April 14, 2024

Conduct of Elections: IBB Better Than Nigerian Democrats

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Tonnie Iredia

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By Tonnie Iredia

Well over three decades ago, one of Nigeria’s respected political scientists, Professor Oyeleye Oyediran, now late, ignited a controversy when he opined that “only a military FEDECO” could successfully organize a national election in Nigeria.

Several political analysts publicly and violently disagreed with him.

Oyediran’s controversial viewpoint must have been informed by the unwholesome electoral dispensation of the political class of the 2nd Republic as well as the perverse performance of the then Federal Electoral Commission (FEDECO) – a commission that reportedly declared winners of election before votes of the same contest were counted in full.

It was also accused of announcing election results for polling centres where voting did not even hold.

Oyediran was perhaps moved to  praise the military because of the relative peace which attended to the1979 and 1999 general elections which they supervised.

Of course, loud disapprovals of Oyediran’s eulogy of the military were led by those who held-on to the world-wide belief that military rule should always be condemned as an aberration.

Till today, Nigerian politicians take pride in chorusing the saying that the most benevolent military administration is worse than the worst democratic dispensation making it obvious that democracy is the best system of government.

However, whereas the statement is a true representation of happenings in many climes across the globe, it is unfortunately not so of Nigeria especially in electoral matters.

The June 12 1993 presidential election internationally acclaimed as Nigeria’s best was ill-advisedly annulled.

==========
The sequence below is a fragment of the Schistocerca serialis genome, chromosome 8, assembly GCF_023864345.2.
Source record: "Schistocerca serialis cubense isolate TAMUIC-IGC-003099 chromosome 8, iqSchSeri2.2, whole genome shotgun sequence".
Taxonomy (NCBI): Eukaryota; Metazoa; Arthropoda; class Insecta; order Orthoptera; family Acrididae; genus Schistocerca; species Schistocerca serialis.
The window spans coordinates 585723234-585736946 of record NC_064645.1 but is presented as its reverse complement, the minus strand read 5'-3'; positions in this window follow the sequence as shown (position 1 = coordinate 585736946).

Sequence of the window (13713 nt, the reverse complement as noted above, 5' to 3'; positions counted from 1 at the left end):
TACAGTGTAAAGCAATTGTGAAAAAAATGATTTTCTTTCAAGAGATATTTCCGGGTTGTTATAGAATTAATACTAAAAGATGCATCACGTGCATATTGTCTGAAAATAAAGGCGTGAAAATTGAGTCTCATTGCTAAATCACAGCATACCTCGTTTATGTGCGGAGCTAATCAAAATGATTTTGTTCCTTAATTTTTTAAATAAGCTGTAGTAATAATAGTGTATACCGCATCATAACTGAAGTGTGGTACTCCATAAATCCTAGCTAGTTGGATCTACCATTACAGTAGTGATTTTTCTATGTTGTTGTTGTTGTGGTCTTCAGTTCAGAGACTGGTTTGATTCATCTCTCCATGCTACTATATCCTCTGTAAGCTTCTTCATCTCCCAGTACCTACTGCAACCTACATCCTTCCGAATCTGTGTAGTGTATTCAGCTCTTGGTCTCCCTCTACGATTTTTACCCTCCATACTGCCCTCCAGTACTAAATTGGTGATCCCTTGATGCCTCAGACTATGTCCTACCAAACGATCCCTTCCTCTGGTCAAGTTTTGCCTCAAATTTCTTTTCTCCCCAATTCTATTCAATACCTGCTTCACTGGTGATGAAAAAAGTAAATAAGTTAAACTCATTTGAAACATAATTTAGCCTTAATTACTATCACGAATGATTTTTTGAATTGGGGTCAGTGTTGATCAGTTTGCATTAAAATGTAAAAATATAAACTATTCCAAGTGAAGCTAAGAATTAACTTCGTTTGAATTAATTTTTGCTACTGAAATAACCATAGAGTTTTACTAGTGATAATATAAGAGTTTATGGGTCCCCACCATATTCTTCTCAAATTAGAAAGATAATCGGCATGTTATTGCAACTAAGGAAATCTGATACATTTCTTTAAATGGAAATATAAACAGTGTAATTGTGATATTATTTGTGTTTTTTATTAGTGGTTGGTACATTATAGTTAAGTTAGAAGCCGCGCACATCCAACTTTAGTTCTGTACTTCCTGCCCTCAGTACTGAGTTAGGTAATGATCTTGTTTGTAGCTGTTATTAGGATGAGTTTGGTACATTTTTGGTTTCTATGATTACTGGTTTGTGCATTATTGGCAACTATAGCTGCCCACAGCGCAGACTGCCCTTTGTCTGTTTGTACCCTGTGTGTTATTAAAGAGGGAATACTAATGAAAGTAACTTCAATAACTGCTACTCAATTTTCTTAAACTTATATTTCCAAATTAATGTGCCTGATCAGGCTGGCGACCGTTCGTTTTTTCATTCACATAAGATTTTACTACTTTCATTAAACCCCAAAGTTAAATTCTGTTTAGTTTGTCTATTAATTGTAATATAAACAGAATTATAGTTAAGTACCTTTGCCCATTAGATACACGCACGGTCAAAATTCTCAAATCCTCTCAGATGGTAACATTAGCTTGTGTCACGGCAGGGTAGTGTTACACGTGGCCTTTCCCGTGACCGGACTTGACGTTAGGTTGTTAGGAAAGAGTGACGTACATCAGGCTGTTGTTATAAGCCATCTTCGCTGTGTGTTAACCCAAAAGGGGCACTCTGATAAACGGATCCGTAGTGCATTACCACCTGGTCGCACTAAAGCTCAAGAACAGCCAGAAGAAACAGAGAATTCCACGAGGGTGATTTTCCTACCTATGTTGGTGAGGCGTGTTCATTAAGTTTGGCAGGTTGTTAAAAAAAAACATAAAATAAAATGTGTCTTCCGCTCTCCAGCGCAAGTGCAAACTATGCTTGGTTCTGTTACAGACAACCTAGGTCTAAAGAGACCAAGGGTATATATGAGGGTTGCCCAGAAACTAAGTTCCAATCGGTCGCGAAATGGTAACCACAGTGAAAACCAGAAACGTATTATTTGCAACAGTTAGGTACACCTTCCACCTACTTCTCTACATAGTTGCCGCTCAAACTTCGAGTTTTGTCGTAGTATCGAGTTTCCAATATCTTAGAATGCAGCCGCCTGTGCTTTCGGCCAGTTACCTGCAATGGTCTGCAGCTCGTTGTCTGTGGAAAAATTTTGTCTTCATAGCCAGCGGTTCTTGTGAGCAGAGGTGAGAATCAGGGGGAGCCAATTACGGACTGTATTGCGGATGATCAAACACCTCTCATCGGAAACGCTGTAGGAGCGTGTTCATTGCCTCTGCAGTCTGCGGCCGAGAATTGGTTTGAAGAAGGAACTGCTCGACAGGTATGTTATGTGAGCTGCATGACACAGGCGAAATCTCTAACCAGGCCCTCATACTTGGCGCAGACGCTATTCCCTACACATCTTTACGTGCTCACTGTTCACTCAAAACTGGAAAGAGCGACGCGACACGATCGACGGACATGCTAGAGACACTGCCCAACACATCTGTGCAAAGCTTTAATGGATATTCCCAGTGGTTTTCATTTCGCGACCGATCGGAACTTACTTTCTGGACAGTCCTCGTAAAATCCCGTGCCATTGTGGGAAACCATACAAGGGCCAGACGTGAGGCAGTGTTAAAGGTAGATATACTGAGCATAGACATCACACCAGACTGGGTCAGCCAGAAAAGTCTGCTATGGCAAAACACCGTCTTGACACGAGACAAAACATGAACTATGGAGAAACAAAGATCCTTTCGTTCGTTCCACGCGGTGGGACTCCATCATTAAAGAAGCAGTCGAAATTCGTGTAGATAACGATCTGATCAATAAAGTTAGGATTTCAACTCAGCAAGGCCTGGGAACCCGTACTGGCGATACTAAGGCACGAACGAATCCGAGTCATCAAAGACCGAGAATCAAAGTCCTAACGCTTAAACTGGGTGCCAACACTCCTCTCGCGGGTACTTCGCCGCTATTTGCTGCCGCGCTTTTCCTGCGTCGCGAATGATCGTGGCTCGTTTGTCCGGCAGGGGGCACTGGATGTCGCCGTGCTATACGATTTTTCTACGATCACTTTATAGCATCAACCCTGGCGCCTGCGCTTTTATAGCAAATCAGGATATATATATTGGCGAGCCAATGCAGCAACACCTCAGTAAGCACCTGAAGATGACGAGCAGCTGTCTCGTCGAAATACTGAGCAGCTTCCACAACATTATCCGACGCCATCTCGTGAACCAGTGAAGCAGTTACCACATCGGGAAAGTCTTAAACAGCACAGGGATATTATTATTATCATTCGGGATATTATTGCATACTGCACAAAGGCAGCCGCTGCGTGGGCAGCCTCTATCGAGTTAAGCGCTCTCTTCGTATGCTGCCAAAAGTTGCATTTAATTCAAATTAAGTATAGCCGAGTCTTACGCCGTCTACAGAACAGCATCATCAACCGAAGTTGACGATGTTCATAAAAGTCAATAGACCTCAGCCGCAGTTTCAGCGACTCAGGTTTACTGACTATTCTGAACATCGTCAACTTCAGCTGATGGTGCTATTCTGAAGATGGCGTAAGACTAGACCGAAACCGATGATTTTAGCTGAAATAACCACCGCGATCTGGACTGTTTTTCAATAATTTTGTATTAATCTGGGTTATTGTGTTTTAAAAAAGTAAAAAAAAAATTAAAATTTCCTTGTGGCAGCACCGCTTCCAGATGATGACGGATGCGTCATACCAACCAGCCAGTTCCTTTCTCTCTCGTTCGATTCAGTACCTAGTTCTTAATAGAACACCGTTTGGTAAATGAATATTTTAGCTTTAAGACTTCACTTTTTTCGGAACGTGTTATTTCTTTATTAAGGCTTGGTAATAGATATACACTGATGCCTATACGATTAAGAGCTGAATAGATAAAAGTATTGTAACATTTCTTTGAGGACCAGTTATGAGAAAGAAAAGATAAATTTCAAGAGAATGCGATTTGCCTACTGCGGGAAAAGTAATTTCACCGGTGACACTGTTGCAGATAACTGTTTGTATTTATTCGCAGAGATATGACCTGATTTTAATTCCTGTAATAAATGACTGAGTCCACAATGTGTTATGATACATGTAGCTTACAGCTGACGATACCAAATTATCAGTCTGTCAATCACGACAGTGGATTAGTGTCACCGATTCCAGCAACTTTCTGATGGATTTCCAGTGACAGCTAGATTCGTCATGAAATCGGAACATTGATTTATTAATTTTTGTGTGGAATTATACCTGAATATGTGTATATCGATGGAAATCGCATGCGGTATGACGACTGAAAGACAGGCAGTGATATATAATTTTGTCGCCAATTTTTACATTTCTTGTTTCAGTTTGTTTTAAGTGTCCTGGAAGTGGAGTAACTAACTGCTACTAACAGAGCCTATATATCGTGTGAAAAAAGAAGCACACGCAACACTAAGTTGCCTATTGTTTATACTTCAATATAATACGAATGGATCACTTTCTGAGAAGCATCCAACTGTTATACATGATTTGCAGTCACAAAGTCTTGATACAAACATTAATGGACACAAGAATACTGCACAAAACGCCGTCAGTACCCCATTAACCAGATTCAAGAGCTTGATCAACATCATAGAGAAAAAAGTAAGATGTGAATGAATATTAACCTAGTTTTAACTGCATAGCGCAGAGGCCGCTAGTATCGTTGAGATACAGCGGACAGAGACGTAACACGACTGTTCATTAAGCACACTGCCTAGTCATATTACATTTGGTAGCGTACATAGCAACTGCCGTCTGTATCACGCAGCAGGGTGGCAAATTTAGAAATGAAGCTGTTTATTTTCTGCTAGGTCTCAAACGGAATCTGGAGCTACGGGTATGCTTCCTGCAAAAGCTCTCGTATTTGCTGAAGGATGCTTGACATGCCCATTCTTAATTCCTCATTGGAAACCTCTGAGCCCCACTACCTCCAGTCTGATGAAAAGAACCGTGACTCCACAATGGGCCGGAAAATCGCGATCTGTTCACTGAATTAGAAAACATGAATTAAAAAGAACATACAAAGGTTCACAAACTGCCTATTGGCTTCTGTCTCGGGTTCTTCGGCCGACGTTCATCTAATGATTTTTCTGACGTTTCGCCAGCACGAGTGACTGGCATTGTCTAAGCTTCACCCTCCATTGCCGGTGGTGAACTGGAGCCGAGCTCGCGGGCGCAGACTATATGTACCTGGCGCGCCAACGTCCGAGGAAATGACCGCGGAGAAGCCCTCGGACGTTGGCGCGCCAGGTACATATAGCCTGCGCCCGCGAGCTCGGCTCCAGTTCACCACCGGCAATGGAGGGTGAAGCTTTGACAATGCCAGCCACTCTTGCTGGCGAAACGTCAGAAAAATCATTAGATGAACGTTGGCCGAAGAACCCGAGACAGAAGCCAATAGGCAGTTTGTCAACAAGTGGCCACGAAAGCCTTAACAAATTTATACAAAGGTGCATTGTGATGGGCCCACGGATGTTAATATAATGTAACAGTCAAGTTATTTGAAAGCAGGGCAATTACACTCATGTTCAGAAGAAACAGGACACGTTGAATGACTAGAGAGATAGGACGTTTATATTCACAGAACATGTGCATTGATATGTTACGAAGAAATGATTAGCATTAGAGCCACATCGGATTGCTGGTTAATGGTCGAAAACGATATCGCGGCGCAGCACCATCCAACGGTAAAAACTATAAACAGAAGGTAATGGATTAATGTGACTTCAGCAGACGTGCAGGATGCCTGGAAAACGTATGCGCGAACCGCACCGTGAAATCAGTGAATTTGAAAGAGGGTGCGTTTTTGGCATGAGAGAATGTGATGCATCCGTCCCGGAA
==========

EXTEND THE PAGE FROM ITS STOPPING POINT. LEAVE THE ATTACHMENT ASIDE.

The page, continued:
Every well-meaning Nigerian did deprecate and still loathe the annulment by the military but we must never forget to utilize some aspects of that election that showed a huge degree of efficacy.

While president Ibrahim Babangida has taken vicarious liability for the annulment because the buck stopped at his table, there were military and non-military actors who played ignoble roles during the period and who are now our political manipulators.

Such people make it easy for us to suggest that IBB’s controlled elections have proven to be better than those organized by supposed democrats.

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One aspect of political engineering which IBB, sought to redress in his days as military president was the proliferation of political associations that merely created tension in the polity.

What he did was to initiate a design that streamlined the nation’s political groupings into two for easy handling. But our democrats argued at the time that parties not being government agencies, ought not to be so regulated. Today, how many Nigerian political groups that call themselves political parties are real? We can hardly find more than two and a half viable parties; the rest are populated by political jobbers who merely complicate the logistics of elections.

Smaller parties that could have become viable are not allowed to grow by the big two that constantly use huge resources to dismember them.

This played out just before the governorship elections scheduled for yesterday in Imo, Bayelsa and Kogi states. In Bayelsa state, for instance, nothing else better illuminates the emasculation of the Labour party which disowned its own governorship candidate a few days to voting.

If politics and elections are appropriately organized, we shall see less of political speculators who defect to the ruling party on the grounds of wanting to help build a better Nigeria. What type of democrats abhor the existence of opposition political parties in a democracy?

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During the transition to civil rule era, there was a consensus that democracy ought to be premised on the ‘politics of equality’ where every actor is seen as equal to the other.

For this to be achieved there was the need to bring to an end, the old practice of money bags taking ownership of a political party, hence a party secretariat was built in each of Nigeria’s 774 local government areas for the two registered political parties of the era.

The idea was to involve more persons in the decision making process of a party by creating a neutral venue for party meetings instead of the private residences of money bags. Rather than modify the initiative to suit the times, it was thrown overboard by party chieftains who restored their own control of the parties.